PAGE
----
Macula degeneration is a condition which affects the central part of the eye, called the macula. The macula is responsible for the fine detail we can see and it is important to allow us to read, look at people’s faces, watch television or use a computer.
What are the symptoms of macula degeneration?
Patients with macula degeneration notice a loss of detail in their vision or distortion that cannot be corrected by glasses. Advanced forms of macula degeneration can make reading, driving or recognising people’s faces extremely difficult.
How is macula degeneration treated?
There are two main types of macula degeneration, called Wet Macula Degeneration and Dry Macula Degeneration, each with a different treatment. Dry Macula Degeneration is the more common type and is normally slowly progressive. This type is due to a build up of waste products in the macula which slowly damages the vision. People with Dry Macula Degeneration will often be recommended dietary advice or supplements which can help slow down the disease
Wet Macula Degeneration often causes a quite sudden change in the vision and is caused by a fine blood vessel bleeding or leaking into the macula region. We are now fortunate to have medical therapies which markedly improve the chance of patients with wet macula degeneration maintaining and in some cases, improving their vision
How can Macula Degeneration be prevented?
The best ways to prevent macula degeneration are by not smoking, maintaining a healthy level of exercise and eating a diet high in dark green leafy vegetables and fresh fruit as well as eating fish and nuts. Certain vitamin supplements can also be helpful for some patients with the disease and your Ophthalmologist can help you decide whether they are likely to be of benefit to you.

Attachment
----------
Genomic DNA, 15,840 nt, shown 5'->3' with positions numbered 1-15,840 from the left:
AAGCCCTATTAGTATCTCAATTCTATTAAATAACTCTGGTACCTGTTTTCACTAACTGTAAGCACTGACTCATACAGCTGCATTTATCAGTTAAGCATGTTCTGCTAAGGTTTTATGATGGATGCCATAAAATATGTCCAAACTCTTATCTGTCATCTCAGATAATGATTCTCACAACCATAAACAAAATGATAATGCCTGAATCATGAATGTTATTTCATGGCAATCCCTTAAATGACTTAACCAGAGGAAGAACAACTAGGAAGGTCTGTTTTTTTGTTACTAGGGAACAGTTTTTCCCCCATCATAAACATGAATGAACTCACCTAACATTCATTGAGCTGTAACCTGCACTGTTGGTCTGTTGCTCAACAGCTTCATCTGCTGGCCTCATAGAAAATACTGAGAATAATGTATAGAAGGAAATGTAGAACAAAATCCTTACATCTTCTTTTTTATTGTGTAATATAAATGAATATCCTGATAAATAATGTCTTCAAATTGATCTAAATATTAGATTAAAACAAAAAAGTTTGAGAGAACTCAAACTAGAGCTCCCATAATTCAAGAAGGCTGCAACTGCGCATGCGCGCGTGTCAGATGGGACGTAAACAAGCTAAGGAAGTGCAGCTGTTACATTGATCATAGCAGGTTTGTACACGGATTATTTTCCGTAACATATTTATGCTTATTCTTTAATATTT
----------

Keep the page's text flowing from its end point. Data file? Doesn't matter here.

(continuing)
How is macula degeneration monitored?
The macula can be examined at the microscope to look for changes but an OCT scan can allow your Ophthalmologist to see the macula in much finer detail and make a more accurate assessment of the condition.
Retinal Vein Occlusion
The veins of the retina are the blood vessels that drain the blood away from the eye. A retinal vein occlusion is when one of these main veins are blocked, preventing the drainage of blood away from the eye. The result is that the blood entering the retina does not have a way of leaving the eye and so this causes swelling and bleeding within the retina, which decreases the vision.
Patients will often notice a sudden decrease in the vision, or first notice it on waking in the morning. They may also notice distortion of the vision, where objects to not appear straight or square.
How are retinal vein occlusions treated?
Some cases of retinal vein occlusion may resolve without the need for treatment. If this is not likely to happen your Ophthalmologist will suggest one of two treatments:
- Intraocular injection – this is a very common procedure in Ophthalmology where the eye is made numb with local anaesthetic and medication is injected inside the eye. The most common medications used to treat vein occlusions are called Lucentis, Eylea and Avastin. Often multiple injections are required to obtain optimal results.
- Laser treatment – if a vein occlusion is severe, doesn’t respond to intraocular injections or other problems arise, laser treatment can be used to stabilise and improve the vision.
How is retinal vein occlusions monitored?
The retina can be examined at the microscope to look for changes but an OCT scan can allow your Ophthalmologist to see the macula in much finer detail and make a more accurate assessment of the condition.